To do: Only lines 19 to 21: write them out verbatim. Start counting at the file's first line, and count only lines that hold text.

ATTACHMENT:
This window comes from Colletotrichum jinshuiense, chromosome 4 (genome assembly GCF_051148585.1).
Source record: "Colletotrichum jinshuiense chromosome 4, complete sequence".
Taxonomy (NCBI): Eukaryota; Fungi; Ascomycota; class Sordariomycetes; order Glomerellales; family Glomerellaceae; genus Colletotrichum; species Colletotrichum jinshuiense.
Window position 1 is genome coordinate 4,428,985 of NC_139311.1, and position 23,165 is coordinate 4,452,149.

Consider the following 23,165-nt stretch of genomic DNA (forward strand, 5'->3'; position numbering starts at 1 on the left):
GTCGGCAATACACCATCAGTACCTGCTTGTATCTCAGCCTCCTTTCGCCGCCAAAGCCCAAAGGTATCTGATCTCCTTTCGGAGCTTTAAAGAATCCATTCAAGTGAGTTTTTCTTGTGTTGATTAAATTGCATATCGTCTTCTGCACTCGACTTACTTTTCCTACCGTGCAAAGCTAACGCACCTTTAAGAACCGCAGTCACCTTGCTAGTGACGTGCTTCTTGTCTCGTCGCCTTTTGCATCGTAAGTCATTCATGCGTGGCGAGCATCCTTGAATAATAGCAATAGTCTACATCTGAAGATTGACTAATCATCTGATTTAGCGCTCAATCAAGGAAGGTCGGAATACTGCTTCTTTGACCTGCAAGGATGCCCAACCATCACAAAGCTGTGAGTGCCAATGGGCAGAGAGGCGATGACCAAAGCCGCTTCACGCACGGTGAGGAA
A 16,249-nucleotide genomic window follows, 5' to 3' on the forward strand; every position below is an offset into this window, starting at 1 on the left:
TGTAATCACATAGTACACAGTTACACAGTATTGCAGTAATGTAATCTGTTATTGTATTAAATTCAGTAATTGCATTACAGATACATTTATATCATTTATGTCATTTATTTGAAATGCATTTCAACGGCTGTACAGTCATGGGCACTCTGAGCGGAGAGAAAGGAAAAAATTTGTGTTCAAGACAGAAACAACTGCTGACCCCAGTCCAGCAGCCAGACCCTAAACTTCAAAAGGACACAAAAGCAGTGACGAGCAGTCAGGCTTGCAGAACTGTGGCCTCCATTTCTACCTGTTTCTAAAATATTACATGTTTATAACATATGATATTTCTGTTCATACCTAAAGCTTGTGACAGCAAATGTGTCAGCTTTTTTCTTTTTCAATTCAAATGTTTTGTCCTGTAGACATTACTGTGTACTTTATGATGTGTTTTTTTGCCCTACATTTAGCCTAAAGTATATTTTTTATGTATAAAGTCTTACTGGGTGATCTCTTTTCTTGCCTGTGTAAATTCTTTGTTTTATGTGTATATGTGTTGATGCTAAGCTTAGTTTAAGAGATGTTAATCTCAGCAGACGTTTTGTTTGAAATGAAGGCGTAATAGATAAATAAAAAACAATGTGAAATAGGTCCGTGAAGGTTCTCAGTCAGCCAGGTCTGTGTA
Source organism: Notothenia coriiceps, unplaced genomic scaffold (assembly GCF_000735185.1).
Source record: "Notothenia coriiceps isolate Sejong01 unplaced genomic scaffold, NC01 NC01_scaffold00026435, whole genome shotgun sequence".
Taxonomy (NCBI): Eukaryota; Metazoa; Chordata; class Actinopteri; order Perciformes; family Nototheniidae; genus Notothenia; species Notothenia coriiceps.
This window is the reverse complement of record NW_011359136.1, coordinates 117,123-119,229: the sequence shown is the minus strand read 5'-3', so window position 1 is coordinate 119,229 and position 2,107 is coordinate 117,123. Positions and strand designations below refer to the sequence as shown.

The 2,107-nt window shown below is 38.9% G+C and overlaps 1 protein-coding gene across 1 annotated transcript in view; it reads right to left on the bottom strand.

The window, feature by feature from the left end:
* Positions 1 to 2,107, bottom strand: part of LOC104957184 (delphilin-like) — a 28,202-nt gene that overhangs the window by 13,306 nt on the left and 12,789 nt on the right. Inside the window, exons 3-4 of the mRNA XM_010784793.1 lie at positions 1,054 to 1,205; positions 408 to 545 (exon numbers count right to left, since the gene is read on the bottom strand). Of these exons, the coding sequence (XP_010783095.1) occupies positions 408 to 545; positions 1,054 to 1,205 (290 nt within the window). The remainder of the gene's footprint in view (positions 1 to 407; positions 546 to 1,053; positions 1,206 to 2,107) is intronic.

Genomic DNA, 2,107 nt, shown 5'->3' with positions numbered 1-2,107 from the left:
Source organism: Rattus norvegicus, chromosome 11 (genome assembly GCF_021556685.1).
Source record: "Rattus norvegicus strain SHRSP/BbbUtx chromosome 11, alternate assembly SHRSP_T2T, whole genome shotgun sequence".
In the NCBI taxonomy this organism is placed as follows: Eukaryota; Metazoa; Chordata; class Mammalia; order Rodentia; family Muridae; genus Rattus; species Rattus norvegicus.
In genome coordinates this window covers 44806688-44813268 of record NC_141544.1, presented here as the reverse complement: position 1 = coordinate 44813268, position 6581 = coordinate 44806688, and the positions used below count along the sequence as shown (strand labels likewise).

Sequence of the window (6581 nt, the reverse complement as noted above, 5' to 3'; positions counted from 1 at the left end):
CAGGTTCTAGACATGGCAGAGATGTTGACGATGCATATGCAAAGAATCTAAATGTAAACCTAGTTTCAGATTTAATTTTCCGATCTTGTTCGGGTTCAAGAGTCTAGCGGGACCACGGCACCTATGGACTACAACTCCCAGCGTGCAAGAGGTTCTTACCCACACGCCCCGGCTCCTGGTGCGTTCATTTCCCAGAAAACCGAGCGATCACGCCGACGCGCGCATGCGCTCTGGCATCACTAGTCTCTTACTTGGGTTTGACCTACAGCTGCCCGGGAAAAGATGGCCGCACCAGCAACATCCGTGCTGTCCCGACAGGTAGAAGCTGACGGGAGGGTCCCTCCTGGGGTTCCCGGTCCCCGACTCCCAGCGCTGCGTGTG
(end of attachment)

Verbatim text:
In the NCBI taxonomy this organism is placed as follows: Eukaryota; Metazoa; Chordata; class Mammalia; order Rodentia; family Muridae; genus Rattus; species Rattus norvegicus.
In genome coordinates this window covers 44806688-44813268 of record NC_141544.1, presented here as the reverse complement: position 1 = coordinate 44813268, position 6581 = coordinate 44806688, and the positions used below count along the sequence as shown (strand labels likewise).

Sequence of the window (6581 nt, the reverse complement as noted above, 5' to 3'; positions counted from 1 at the left end):